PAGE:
It was the year 1858 and the country was the scene of a struggle between various forces for the presidency of the republic.
One of these was the conservative, Felix Zuloaga, who was behind the Plan of Tacubaya, which demanded the annulment of the Constitution of 1857. The President, Ignacio Comonfort, joined forces with Zuloaga, staging a coup d’état and abolishing the Constitution. The country now had no laws to govern it.
The Minister of the Supreme Court at the time was Benito Juarez. Seeing the danger that this held for the country’s political stability, he rejected the plan and asserted his claim to the presidency, which of course brought him into conflict with Comonfort, whom he had jailed. However, subsequently, when he was forced to flee, Juarez had him freed. In the meantime, the conservatives had chosen Felix Zuloaga as president and commenced a bloody persecution of the Juarez party, while Juarez, as his first step and, seeking a safe strategic location to serve as the seat of his government, decided to head for Guanajuato, establishing himself here as the President of the Nation and, on January 19, 1858, declared the city – if only for a short time – capital of the Republic.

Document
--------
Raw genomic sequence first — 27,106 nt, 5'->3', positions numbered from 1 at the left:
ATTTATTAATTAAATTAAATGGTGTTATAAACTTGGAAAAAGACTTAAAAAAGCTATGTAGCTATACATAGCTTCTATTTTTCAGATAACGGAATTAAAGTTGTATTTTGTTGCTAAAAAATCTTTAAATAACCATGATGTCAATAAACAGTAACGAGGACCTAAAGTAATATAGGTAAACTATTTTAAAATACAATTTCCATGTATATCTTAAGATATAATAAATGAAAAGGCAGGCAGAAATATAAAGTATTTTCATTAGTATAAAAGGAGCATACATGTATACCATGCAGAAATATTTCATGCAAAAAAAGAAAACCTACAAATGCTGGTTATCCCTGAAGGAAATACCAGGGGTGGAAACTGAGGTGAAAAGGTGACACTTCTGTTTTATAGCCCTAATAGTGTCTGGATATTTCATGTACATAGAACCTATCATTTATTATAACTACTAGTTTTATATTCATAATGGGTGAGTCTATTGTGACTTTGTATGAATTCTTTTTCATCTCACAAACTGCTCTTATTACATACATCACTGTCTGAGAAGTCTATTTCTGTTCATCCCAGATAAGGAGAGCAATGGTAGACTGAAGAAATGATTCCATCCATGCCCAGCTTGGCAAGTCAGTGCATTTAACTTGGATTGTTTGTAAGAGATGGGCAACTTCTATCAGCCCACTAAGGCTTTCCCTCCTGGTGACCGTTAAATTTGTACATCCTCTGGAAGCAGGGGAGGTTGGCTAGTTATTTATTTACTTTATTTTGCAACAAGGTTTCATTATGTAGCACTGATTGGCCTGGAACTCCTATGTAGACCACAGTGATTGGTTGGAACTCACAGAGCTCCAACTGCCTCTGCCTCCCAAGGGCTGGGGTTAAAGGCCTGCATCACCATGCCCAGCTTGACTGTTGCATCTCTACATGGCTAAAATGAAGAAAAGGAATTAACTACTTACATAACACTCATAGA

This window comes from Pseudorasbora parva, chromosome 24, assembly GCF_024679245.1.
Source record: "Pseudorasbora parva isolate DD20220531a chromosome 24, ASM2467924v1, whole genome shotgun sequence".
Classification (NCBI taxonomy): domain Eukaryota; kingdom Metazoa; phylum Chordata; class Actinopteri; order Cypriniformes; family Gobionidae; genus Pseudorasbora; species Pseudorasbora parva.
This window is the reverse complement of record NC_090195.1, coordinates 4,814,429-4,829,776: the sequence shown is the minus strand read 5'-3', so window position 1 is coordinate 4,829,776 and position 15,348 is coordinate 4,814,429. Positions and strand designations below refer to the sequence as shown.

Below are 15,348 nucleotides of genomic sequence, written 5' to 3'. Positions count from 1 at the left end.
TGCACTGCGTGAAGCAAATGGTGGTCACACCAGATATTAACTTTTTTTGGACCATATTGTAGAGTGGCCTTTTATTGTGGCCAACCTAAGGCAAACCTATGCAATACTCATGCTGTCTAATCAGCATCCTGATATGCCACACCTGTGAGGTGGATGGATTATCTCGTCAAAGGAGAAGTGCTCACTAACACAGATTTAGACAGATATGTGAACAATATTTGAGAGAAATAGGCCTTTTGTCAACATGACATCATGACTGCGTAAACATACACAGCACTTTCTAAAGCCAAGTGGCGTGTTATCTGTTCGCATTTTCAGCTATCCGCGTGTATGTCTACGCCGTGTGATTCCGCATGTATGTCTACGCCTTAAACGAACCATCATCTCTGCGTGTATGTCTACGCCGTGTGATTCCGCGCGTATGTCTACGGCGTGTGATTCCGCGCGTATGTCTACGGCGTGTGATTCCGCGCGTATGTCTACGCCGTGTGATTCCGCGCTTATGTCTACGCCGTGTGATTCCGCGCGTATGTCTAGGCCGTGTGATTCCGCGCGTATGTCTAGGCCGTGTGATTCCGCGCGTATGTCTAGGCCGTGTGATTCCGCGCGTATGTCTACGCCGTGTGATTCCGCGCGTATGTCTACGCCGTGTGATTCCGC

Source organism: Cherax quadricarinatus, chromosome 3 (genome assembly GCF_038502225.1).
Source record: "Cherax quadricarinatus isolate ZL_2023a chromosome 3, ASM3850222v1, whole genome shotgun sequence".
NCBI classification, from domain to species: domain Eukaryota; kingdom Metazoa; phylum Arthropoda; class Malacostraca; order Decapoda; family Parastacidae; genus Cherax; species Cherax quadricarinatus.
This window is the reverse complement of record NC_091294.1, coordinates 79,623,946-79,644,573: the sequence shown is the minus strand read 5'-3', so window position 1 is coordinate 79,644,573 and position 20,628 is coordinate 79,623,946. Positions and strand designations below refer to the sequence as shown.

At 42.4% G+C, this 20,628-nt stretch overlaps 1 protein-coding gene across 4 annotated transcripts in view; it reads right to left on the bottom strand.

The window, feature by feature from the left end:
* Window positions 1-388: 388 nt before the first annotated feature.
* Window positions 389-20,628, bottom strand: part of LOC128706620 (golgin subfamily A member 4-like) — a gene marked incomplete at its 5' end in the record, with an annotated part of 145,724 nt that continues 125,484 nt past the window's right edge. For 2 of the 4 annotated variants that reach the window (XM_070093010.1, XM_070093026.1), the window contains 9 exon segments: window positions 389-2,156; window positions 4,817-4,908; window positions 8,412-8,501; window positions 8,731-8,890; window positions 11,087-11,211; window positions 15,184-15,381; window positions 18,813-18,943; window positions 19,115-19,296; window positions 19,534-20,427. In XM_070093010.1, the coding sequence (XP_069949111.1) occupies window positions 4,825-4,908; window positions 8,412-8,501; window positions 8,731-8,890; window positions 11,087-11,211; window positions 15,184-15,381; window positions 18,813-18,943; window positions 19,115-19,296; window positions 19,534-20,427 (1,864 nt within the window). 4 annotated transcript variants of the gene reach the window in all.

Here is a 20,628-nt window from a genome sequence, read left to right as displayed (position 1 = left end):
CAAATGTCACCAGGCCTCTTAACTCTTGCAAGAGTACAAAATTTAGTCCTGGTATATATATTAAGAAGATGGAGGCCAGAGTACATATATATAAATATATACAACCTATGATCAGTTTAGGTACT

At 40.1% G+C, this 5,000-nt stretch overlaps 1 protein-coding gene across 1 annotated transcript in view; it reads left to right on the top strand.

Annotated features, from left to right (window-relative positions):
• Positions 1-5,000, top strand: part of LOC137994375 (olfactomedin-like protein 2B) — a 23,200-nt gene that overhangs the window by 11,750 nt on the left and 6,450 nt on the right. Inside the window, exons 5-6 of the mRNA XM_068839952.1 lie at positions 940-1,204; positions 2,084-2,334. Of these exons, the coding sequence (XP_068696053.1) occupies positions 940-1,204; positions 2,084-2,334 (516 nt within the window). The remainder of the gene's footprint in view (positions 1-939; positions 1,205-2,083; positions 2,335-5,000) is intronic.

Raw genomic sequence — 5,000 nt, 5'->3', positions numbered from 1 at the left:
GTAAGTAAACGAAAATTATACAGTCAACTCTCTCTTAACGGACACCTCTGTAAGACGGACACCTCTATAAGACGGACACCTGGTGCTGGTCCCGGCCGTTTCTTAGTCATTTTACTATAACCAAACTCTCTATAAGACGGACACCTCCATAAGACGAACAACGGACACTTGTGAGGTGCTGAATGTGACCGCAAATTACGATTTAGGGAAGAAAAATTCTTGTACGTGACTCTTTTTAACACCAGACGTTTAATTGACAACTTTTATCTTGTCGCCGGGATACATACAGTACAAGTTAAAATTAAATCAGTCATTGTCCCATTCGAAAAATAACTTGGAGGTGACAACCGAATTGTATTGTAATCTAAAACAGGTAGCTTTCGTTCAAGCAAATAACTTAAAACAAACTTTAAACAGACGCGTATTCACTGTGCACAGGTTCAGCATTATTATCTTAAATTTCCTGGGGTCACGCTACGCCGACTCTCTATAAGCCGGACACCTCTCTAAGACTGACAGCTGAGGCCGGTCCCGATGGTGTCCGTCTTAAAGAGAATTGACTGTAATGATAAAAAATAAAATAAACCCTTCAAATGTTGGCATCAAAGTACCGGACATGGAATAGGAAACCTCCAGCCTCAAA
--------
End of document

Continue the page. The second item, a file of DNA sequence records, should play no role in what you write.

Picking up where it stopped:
In his autobiographical writings, Juarez tells the story in a matter-of-fact manner: “on January 11, I left with my freedom intact… on the evening of the 17th, I left Querétaro and on the 18th at nine in the morning arrived in Guanajuato and on the 19th established the Government there.”